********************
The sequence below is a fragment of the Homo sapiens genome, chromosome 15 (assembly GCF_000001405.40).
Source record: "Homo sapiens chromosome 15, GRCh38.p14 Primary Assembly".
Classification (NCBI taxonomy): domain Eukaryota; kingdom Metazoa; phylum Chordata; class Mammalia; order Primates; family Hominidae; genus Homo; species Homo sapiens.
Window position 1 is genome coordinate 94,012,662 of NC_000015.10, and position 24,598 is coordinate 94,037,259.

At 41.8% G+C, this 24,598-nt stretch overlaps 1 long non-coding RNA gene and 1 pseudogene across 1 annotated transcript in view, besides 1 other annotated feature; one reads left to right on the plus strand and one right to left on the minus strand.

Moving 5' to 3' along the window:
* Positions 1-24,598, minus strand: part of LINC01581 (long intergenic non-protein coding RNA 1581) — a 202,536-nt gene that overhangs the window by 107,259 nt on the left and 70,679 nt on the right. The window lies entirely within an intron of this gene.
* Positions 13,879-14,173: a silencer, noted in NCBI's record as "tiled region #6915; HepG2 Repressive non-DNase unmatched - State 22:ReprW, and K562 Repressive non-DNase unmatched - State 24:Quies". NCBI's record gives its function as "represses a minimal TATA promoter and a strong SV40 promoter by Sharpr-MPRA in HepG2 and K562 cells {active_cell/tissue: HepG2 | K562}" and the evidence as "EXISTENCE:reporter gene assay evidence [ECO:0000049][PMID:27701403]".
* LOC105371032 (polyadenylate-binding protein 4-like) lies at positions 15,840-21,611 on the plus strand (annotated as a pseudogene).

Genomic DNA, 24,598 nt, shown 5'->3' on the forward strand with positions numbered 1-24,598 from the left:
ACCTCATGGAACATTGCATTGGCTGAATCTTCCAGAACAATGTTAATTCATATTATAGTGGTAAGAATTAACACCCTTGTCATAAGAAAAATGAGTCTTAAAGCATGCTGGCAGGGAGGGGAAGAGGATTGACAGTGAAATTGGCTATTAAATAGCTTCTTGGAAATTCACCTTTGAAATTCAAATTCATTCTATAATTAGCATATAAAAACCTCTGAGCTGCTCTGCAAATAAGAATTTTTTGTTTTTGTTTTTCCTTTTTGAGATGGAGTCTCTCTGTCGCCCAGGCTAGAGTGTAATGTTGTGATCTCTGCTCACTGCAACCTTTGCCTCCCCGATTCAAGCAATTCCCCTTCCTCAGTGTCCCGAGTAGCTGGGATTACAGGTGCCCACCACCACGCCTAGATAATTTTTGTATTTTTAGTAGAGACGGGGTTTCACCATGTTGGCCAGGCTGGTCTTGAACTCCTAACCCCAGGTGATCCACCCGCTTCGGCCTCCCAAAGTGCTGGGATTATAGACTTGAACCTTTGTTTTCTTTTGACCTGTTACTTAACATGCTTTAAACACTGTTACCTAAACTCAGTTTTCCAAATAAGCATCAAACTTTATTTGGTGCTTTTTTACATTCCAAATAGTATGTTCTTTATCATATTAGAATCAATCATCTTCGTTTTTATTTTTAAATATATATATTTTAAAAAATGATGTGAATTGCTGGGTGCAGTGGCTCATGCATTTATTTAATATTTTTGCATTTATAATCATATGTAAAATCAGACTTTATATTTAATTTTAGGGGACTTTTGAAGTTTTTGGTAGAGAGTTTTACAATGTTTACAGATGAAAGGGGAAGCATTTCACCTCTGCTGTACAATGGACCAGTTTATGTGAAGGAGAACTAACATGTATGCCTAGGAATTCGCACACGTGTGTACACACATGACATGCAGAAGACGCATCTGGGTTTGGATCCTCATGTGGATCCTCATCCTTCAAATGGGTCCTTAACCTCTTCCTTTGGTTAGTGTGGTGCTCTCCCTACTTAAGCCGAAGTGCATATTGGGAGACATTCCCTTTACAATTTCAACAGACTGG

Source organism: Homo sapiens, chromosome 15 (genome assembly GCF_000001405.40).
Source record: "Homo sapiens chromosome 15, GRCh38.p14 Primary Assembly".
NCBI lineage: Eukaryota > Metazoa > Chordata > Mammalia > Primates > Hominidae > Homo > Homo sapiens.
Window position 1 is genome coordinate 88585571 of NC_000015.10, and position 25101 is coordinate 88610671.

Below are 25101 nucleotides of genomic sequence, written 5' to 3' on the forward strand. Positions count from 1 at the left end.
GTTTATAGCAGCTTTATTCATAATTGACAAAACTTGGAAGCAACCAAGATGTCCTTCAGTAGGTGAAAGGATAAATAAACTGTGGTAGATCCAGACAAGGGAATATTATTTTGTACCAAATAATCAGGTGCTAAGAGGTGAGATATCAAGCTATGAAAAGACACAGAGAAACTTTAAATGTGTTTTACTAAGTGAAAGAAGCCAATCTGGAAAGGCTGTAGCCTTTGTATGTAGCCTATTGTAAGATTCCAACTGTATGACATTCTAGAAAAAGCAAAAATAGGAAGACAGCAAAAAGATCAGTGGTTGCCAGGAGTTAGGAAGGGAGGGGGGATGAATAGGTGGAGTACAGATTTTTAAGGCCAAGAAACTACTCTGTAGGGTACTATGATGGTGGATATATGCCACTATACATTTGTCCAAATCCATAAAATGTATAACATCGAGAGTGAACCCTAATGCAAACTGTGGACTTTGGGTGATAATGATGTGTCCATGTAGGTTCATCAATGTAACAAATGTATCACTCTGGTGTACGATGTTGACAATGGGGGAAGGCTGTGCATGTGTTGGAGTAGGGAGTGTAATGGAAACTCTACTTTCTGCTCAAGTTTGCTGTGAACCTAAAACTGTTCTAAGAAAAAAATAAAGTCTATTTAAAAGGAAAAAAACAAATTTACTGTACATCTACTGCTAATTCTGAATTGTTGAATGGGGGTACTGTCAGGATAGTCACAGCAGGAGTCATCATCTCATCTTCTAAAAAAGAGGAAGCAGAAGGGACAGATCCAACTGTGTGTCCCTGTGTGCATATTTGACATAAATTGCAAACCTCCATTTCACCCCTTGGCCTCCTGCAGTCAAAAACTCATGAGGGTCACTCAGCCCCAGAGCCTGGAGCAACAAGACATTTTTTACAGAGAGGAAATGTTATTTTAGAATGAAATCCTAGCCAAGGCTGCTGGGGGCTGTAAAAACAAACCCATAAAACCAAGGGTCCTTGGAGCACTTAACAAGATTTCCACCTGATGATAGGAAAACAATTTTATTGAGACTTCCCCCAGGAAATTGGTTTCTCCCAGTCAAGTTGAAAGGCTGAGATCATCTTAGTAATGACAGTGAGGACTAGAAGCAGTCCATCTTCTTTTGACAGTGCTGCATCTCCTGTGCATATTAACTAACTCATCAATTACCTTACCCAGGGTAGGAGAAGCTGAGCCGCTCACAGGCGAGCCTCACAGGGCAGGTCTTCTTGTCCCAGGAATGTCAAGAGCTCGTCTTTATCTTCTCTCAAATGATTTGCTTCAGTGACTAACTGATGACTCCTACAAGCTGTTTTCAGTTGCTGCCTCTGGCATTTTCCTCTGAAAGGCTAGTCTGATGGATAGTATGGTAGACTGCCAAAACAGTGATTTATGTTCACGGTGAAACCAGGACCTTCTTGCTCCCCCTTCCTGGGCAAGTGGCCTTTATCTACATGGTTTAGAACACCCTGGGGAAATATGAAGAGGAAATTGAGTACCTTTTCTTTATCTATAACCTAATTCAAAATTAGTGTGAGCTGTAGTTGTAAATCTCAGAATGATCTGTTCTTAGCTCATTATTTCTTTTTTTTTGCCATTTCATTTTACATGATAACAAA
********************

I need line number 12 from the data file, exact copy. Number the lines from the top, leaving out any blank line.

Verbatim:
Source organism: Homo sapiens, chromosome 15 (genome assembly GCF_000001405.40).